One such project involves determining the nature of the mysterious red cap at the pole of Pluto’s moon Charon. CLASSE researchers were able to replicate the reddish material and found it was likely created by ultraviolet radiation breaking down methane molecules that escaped from Pluto’s atmosphere. These methane molecules are thought to migrate to Charon and then become trapped as ice at the moon’s pole during the region’s centuries-long winter night.

Another part of CLASSE is dedicated to supporting the data acquired by the SwRI-built Lyman-Alpha Mapping Project (LAMP), a spectrometer aboard LRO that searches for water ice on the Moon’s surface. To do that, researchers used a vacuum chamber to take UV reflectance measurements of different surfaces, including lunar samples. The samples were examined by spectrometers that viewed the reflected wavelengths at various angles to help reproduce real-world measurements.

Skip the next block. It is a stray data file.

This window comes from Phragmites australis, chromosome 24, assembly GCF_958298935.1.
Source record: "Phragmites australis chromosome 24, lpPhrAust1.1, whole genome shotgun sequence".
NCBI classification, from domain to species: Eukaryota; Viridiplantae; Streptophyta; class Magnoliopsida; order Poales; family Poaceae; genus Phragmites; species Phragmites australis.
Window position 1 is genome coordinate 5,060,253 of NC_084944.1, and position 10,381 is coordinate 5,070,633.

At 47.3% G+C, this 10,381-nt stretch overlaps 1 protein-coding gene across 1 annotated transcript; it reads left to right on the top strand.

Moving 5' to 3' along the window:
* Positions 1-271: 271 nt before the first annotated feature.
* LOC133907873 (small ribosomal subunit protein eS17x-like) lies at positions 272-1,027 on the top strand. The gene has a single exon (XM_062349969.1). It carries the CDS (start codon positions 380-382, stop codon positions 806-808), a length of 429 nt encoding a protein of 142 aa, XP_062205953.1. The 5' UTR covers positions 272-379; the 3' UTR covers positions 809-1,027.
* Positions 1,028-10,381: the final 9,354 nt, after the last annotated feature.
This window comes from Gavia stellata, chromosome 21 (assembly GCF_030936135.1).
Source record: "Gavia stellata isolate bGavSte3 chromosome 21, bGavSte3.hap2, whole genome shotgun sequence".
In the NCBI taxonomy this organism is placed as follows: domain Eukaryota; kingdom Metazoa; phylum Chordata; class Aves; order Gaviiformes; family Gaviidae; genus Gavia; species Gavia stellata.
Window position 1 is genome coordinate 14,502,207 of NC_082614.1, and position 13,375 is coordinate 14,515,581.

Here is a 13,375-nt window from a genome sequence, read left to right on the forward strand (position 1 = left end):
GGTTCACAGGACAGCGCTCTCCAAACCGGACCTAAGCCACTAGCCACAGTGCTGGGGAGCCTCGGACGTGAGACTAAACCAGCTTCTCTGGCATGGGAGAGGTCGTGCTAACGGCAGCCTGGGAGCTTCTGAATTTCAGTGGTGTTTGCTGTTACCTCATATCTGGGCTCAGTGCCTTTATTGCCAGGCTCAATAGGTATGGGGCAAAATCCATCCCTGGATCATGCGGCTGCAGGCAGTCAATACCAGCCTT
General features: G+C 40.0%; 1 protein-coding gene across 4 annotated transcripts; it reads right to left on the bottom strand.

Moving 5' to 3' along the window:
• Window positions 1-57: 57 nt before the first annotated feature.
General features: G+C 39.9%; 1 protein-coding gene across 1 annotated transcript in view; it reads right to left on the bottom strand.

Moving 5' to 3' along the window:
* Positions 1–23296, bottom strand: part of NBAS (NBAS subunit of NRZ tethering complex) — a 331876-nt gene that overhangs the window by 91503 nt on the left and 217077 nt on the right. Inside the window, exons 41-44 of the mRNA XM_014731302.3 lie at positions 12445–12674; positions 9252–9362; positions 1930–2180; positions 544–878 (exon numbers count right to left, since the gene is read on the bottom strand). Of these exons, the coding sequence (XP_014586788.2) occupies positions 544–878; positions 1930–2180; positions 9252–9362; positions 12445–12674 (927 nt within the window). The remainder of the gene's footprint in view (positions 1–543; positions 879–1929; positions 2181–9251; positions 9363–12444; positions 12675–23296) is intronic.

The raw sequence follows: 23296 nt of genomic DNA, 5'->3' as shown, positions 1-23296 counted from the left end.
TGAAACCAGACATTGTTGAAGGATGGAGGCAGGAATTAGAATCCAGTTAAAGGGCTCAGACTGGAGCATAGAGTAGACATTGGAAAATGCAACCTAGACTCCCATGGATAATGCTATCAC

Interpreting data returned by LAMP in the context of these experiments indicates that over millions of years, water ice accumulated in the polar regions in the cold traps at the bottom of permanently shadowed craters.

The Cyclone Global Navigation Satellite System (CYGNSS) is assembled and tested at the Southwest Research Institute’s satellite facility. The CYGNSS spacecraft underwent thermal vacuum, acoustical, and vibration testing at SwRI prior to launch. Credit: SwRI

A closer look at the Southwest Research Institute Campus